Watch it: Kudos to Aqua’s voice actress, Sora Amamiya, for delivering possibly the best whining I have ever heard in an anime (4/5)

MVP: Aqua


I never thought I’d say this, but this woman’s tears brought me so much joy

Best Episode: Hell, just watch all of it. (They are all gold).

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Monster Musume

Type: This will save Anime!


Synopsis: It’s exactly what you think.

Pros: This anime is about a group of monster girls living in the same house with a human as part of a cultural exchange between humanity and monsters. According to the premise, Humans and Monsters are allowed to live with one another, as long as they do not harm one another. This premise actually justifies a lot of the classic harem troupes that pop up in the show. The girls all fall for the main character, Kimihito, because he views them as people first, and is neither disgusted nor overly fascinated by them being half-monster. The shows does a great job showcasing some of the discrimination or unwanted gawking these girls get just for being around “regular” humans. Some critics even argue that this is an allegory for people with handicaps, or even immigrants. What I’m saying is that the show is much smarter than people might initially think. The girls all live under the same roof because the government wants to use their house as a control group for a new marriage law they are trying to pass, which also justifies the Kimihito pursuing a relationship with each monster girl. The animation is also astounding, to a surprising degree. I’m guessing that the “Monster Girl Harem” gimmick convinced the studio to sink most money into the budget. Each of the girls move differently due to their unique designs, with particular care going to Miia, the lamia with a very active snake body. And eagled eyed viewers may notice that Kimihito becomes more handsome whenever he does something kinds or generous, almost as if we’re seeing him from the girl’s point of view. The show also condenses a lot in one episode, something using a two-segment model for story telling. The show even managed to make The MON squad interesting (I usually just skip their chapters in the manga).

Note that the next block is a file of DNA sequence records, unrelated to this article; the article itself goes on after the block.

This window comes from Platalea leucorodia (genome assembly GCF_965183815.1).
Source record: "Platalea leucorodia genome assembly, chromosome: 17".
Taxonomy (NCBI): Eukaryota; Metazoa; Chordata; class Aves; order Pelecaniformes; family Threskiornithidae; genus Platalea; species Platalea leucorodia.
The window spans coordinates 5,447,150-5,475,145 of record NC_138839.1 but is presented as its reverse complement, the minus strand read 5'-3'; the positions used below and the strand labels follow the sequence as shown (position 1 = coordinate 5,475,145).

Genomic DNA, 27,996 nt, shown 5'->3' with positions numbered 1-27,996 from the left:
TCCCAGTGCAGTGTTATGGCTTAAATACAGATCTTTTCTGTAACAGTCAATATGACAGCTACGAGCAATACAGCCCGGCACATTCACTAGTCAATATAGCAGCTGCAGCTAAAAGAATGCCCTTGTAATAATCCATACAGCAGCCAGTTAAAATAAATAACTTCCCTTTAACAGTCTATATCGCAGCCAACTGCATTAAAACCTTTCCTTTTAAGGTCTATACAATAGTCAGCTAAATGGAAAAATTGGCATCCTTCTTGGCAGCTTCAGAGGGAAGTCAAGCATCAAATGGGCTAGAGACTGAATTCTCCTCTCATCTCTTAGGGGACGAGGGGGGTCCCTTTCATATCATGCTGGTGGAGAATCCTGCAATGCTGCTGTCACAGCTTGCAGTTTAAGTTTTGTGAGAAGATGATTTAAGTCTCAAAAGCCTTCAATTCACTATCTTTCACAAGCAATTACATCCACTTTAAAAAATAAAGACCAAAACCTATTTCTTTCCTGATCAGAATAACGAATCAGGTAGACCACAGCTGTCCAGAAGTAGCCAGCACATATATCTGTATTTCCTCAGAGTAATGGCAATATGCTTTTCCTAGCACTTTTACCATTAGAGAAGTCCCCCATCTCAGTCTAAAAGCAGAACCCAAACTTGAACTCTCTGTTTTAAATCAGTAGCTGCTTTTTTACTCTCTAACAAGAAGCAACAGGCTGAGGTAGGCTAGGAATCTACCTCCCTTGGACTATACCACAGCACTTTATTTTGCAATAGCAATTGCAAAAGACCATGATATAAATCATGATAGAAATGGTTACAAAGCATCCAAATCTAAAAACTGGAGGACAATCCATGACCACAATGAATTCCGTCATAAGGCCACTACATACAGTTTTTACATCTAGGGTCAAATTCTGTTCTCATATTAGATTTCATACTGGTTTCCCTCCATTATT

Cons: This is ECCHI as F!@$. There is no getting around that. Though not as ecchi as the manga, but this may change in the DVD release. This may very well be softcore hentai from a certain perspective. Because each of the girls is a different type of monster, a lot of pervy stuff derives from their unique physiology. For example, Miia the Lamia sheds her skin like a regular snake, which cause her to make…sounds….when she sheds. Papi the Harpie lays eggs, which causes her to make…sounds….when she’s ready to lay. Cerea needs help cleaning her horse body, causing her to make….sounds…when someones scurbs her backside. Are you seeing a pattern yet? Of course, the regular boob centric jokes are here as well. So the show’s biggest obstacle is that it’s totally NSFW. But I still consider it one of the strongest Harem shows in a long while. (p.s. I also don’t think Mera is a particularly good addition to the crew).

Watch it?: A 5/5 in my heart (4/5)

MVP: Cerea


I like shy knights

Best Episode: “Everyday Life Under Dangerous Circumstances” (Basically the entire show)